Exploring the psychological aspects of sport injury
Exploring the psychological aspects of sport injury

Start this free course now. Just create an account and sign in. Enrol and complete the course for a free statement of participation or digital badge if available.

1 Psychology, coping and outcomes

The cognitive appraisal models you examined in Session 5 show a clear link between emotional responses to injury and behavioural responses (e.g. adherence/non-adherence). Research shows that these responses influence rehabilitation outcomes (Brewer and Redmond, 2017). Sport injury rehabilitation outcomes can be defined as ‘outcome measures of success’ – these include readiness to return to sport, treatment satisfaction and rate of recovery (Brewer and Redmond, 2017).

Research has been conducted to explore the impact of psychological responses to sport injury. A systematic review of the literature (Forsdyke et al., 2016) which examined twenty-five research studies concluded that various psychological factors are associated with a range of rehabilitation outcomes. For example, negative mood was found to be associated with negative rehabilitation outcomes.

A group of female football players are gathered around an injured player who is lying on the pitch.
Figure 2 Psychological factors and rehabilitation outcomes

The ‘coping style’ the individual adopts in response to injury can also have an impact on rehabilitation outcomes. Udry (1997) identified four types of coping:

  • Instrumental coping – attempting to reduce the source of stress through activities such as finding out more about the injury or listening to the advice of the physiotherapist (sometimes referred to as ‘problem-focused coping’).
  • Negative emotion coping – preoccupation with the emotional consequences of a stressor such as feeling anxious or worrying about an injury (sometimes known as ‘emotion-focused coping’).
  • Distraction coping – thinking about or engaging in other activities to avoid thinking about the injury (sometimes referred to as ‘avoidance coping’).
  • Palliative coping – engaging in ‘self-help’ activities aimed at providing a soothing effect or reducing the unpleasantness of an injury, such as getting more sleep.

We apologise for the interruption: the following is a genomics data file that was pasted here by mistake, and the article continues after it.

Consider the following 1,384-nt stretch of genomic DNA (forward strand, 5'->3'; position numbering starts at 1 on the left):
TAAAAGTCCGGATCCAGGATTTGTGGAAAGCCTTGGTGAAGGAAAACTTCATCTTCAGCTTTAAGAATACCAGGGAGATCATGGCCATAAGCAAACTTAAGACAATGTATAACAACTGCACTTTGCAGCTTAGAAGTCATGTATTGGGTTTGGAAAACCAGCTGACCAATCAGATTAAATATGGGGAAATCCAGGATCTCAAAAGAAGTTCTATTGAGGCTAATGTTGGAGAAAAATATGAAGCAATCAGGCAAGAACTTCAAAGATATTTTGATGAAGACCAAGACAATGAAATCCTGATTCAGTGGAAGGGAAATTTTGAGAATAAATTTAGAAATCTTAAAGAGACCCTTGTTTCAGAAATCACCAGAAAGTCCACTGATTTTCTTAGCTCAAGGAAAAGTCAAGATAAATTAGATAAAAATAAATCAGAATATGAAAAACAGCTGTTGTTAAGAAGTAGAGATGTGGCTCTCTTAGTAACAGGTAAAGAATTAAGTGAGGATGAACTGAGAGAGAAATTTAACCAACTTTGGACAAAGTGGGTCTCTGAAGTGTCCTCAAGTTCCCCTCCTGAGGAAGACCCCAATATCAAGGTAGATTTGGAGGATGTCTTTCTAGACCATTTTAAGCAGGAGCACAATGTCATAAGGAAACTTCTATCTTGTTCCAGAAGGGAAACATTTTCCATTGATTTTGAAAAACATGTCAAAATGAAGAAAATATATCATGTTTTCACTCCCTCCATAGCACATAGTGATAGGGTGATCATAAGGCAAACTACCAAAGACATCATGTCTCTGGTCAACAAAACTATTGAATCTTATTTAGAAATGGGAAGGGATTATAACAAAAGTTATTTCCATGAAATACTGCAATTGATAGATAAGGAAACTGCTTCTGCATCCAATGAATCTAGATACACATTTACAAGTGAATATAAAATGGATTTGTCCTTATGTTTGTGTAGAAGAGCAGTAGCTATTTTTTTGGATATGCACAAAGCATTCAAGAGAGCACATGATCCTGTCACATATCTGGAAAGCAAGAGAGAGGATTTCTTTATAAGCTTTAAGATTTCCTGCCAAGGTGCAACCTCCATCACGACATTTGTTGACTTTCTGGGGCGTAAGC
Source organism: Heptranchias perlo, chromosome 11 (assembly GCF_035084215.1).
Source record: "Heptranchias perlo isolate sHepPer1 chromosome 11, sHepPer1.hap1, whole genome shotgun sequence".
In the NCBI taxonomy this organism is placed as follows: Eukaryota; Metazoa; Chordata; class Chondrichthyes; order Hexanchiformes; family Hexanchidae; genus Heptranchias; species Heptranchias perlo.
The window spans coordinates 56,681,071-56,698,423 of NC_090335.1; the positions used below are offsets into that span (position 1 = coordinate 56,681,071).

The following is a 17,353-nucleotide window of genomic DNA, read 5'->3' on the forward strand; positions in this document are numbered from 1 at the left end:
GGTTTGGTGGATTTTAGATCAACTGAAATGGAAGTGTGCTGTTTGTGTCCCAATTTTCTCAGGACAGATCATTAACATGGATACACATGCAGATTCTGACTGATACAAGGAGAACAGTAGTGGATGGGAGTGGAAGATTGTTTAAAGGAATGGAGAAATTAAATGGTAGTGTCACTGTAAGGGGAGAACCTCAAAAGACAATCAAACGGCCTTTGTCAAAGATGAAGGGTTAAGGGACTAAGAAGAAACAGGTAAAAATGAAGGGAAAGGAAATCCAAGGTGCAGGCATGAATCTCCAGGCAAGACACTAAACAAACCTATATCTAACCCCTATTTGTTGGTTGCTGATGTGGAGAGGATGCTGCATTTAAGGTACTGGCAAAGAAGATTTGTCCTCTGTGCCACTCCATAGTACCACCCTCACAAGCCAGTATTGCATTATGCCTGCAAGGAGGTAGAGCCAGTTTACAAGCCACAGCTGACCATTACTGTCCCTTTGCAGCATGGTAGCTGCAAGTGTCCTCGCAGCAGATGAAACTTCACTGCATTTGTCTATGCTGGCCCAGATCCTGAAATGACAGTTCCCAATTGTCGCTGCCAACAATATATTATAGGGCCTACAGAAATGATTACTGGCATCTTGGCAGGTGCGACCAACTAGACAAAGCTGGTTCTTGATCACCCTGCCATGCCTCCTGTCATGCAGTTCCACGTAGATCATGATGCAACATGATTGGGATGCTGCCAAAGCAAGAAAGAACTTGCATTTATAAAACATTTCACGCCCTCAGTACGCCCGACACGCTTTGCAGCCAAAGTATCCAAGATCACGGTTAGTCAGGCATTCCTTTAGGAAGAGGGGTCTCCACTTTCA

Unsurprisingly, instrumental coping is associated with more positive behavioural responses (e.g. better rehabilitation adherence) and rehabilitation outcomes (Udry, 1997).

To help you further examine the links between psychological factors and rehabilitation outcomes, you will now re-visit our case studies Lois and Travis to see how their reactions affect their recoveries.

Take your learning further

Making the decision to study can be a big step, which is why you'll want a trusted University. The Open University has 50 years’ experience delivering flexible learning and 170,000 students are studying with us right now. Take a look at all Open University courses.

If you are new to University-level study, we offer two introductory routes to our qualifications. You could either choose to start with an Access module, or a module which allows you to count your previous learning towards an Open University qualification. Read our guide on Where to take your learning next for more information.

Not ready for formal University study? Then browse over 1000 free courses on OpenLearn and sign up to our newsletter to hear about new free courses as they are released.

Every year, thousands of students decide to study with The Open University. With over 120 qualifications, we’ve got the right course for you.

Request an Open University prospectus371